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Researchers make concerning discovery after analyzing walrus tissue: 'It's a reflection of the plastic age we live in'

"It's ubiquitous."

"It's ubiquitous."

Photo Credit: iStock

A study of walrus tissue showed the mammals are consuming significant quantities of microplastics, even in the remote waters off the coast of America's 49th state.

What's happening?

The research further cemented "the widespread presence of microplastics in the world's natural environment," the Alaska Beacon reported in February.

University of Alaska Fairbanks student Tony Blade studied 15 tissue samples from five walruses that were harvested by Indigenous subsistence hunters in Gambell, Savoonga, and Wainwright. The first two are Siberian Yup'ik villages on St. Lawrence Island in the Bering Sea, and the latter is a mainland Inupiat village about 570 miles to the northeast, on the Chukchi Sea.

Microplastics are fragments of the petroleum-based material that are smaller than 5 millimeters. Each sampled piece of walrus muscle, fat, and liver contained microplastics, and Blade counted 73 microplastic fragments in all.

In four of the animals, the particles were most prevalent in the muscle, while the other creature had more pieces in its blubber. Most of the microplastics were clear fibers, but there was also a high concentration of black fibers, the Beacon's Yereth Rosen wrote.

Why is microplastic contamination in animals important?

Pacific walruses are a vital cultural resource for Alaska Natives, and other invaluable wildlife are suffering similar toxicity. One study showed critically endangered giant tortoises from the Galápagos Islands have ingested microplastics. The pollutants have been found in human placentas and testes as well.

"They're digging through ocean sediment," Blade said of walruses, per the Beacon. "And prior studies have shown that microplastics in the Bering Strait region are settling into the sediments of that area, as well as being taken up by organisms like mussels, crustaceans, invertebrates that walruses are eating directly.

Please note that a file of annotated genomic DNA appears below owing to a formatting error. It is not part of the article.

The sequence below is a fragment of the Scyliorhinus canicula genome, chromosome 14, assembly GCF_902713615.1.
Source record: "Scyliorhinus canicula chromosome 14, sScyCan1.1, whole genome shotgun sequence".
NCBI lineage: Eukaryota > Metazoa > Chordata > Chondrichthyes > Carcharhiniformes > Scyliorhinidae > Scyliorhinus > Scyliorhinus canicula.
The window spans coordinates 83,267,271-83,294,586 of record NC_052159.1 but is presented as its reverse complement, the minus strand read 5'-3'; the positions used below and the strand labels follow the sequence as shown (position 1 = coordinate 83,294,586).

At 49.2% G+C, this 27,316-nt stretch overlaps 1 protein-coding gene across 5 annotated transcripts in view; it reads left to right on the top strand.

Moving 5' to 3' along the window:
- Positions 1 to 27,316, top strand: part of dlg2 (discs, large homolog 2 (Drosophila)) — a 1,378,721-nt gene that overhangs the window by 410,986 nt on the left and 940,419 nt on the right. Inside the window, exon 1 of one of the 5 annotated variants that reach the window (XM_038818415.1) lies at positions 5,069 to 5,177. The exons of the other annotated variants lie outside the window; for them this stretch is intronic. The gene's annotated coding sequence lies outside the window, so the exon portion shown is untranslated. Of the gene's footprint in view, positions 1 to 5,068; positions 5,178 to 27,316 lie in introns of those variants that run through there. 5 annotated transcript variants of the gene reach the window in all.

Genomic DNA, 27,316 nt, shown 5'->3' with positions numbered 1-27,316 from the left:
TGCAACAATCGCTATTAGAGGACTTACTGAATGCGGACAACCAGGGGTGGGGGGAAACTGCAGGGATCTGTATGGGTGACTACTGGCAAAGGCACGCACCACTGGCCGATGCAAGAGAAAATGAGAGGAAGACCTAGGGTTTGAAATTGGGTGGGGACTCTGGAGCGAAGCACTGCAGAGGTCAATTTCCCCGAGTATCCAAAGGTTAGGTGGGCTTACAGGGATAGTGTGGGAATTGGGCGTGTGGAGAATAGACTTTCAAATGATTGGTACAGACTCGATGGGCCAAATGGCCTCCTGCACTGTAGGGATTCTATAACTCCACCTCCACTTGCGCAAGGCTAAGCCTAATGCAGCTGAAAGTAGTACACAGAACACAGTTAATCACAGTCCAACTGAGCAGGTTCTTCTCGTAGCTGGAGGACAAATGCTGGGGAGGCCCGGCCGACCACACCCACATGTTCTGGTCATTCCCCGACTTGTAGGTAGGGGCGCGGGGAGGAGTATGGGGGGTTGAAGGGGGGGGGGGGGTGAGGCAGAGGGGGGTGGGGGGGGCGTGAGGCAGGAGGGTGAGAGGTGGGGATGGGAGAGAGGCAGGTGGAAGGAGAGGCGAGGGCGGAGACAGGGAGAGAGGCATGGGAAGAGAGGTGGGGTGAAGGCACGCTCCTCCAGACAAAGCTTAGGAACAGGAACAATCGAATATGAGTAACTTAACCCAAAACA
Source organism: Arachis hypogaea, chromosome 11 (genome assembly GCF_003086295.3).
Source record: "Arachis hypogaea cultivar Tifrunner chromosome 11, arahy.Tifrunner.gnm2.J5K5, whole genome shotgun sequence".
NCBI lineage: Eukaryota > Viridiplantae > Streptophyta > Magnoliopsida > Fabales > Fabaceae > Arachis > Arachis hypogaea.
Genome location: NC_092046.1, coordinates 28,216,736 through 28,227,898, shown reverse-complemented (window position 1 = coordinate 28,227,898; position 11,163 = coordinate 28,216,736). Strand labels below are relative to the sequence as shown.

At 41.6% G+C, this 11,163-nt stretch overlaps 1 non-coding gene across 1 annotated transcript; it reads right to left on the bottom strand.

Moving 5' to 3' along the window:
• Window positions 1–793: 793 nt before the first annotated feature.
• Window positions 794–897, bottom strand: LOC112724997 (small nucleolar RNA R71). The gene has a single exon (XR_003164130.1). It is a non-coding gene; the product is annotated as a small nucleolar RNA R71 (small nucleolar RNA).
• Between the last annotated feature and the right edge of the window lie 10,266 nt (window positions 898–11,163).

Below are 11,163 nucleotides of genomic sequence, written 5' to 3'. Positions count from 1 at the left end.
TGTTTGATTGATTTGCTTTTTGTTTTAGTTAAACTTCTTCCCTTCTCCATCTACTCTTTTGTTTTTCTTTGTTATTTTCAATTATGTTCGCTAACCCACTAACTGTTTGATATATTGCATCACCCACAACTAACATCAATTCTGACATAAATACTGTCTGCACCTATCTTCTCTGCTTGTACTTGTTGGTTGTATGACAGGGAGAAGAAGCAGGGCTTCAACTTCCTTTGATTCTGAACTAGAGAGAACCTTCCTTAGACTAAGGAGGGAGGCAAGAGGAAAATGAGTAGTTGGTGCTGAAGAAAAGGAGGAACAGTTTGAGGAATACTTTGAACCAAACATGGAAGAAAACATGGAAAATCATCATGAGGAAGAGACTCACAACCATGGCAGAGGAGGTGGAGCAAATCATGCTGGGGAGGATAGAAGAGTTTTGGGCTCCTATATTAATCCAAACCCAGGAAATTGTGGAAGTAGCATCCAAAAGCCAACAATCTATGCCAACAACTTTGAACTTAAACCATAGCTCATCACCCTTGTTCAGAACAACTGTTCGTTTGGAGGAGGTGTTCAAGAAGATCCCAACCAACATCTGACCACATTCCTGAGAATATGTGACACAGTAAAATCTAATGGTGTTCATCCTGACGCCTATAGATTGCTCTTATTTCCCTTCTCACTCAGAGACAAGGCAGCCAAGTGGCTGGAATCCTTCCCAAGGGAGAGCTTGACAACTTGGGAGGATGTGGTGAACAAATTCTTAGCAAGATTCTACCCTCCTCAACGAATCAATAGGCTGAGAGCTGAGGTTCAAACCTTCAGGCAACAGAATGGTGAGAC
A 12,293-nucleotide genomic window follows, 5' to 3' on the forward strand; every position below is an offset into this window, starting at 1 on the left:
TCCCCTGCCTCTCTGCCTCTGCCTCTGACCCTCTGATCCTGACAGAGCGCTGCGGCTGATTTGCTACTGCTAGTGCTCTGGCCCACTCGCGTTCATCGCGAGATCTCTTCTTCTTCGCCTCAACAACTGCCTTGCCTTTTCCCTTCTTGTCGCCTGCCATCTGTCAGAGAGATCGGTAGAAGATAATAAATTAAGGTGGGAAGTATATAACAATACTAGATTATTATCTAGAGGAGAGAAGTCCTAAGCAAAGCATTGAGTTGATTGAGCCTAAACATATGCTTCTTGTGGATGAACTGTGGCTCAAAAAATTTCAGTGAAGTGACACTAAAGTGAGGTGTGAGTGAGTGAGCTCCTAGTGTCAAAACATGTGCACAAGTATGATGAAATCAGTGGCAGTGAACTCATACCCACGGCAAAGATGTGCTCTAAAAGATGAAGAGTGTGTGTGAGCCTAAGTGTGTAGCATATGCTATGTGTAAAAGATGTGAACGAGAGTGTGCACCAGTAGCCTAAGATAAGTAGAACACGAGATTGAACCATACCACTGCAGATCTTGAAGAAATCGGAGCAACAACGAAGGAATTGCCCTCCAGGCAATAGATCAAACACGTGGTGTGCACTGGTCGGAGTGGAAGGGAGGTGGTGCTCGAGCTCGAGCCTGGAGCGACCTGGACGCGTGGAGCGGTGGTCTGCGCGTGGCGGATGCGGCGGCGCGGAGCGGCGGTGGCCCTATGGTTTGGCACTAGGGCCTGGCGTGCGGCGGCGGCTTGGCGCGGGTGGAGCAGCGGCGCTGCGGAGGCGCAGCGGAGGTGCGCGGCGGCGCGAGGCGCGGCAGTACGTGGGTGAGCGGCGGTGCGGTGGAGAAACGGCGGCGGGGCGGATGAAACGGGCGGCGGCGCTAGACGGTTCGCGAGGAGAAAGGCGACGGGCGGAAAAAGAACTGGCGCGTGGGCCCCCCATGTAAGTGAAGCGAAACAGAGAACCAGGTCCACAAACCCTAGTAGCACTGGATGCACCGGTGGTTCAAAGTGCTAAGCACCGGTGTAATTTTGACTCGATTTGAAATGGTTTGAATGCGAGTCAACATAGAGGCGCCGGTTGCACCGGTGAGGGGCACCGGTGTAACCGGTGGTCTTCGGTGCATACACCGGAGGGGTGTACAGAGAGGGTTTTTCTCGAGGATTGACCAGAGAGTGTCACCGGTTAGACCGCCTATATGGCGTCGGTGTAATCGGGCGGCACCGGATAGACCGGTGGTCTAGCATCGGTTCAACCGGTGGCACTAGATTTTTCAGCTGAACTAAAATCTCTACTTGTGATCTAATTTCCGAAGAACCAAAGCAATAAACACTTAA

"It's a reflection of the plastic age we live in. It's ubiquitous," Blade added. 

The presence of microplastics in parts of the body besides stomachs and digestive tracts is called translocation, and it begs the question: How does it happen? Blade, who with marine biology professor Lara Horstmann expanded the research to another study of 20 walruses, told the Beacon that the answer is unknown, just like microplastics' effects on animals.

What's being done about microplastics?

Evidence is mounting that microplastics are dangerous and could contribute to cancer, dementia, and other alarming health issues.

Some have called for a global agreement to cut plastic production by at least 12% or more each year. A plastics treaty has yet to be signed, but 175 countries have agreed to develop a binding agreement by the end of this year. According to the Plastic Pollution Coalition, this type of treaty to slash plastics manufacturing has "overwhelming public support." 

You can reduce your exposure to microplastics by not buying or drinking from plastic water bottles and using glass containers to heat food and store hot food. Also, you can vote for political candidates who want to help heal Earth and its wildlife.

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